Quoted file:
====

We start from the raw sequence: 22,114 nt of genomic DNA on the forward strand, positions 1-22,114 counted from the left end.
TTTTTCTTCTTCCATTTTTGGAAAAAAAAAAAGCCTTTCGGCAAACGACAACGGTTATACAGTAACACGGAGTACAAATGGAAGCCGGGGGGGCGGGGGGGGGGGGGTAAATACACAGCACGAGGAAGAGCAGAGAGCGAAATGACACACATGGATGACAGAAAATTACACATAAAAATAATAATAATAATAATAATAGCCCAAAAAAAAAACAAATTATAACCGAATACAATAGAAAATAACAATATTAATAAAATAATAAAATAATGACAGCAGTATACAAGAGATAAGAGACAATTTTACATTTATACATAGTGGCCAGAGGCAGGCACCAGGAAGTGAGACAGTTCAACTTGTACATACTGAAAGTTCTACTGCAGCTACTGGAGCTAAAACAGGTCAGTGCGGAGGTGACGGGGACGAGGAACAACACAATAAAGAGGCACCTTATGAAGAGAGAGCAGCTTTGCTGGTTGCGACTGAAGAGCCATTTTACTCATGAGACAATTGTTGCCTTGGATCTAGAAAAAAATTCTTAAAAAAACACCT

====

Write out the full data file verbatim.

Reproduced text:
We start from the raw sequence: 22,114 nt of genomic DNA on the forward strand, positions 1-22,114 counted from the left end.
TTTTTCTTCTTCCATTTTTGGAAAAAAAAAAAGCCTTTCGGCAAACGACAACGGTTATACAGTAACACGGAGTACAAATGGAAGCCGGGGGGGCGGGGGGGGGGGGGTAAATACACAGCACGAGGAAGAGCAGAGAGCGAAATGACACACATGGATGACAGAAAATTACACATAAAAATAATAATAATAATAATAATAGCCCAAAAAAAAAACAAATTATAACCGAATACAATAGAAAATAACAATATTAATAAAATAATAAAATAATGACAGCAGTATACAAGAGATAAGAGACAATTTTACATTTATACATAGTGGCCAGAGGCAGGCACCAGGAAGTGAGACAGTTCAACTTGTACATACTGAAAGTTCTACTGCAGCTACTGGAGCTAAAACAGGTCAGTGCGGAGGTGACGGGGACGAGGAACAACACAATAAAGAGGCACCTTATGAAGAGAGAGCAGCTTTGCTGGTTGCGACTGAAGAGCCATTTTACTCATGAGACAATTGTTGCCTTGGATCTAGAAAAAAATTCTTAAAAAAACACCT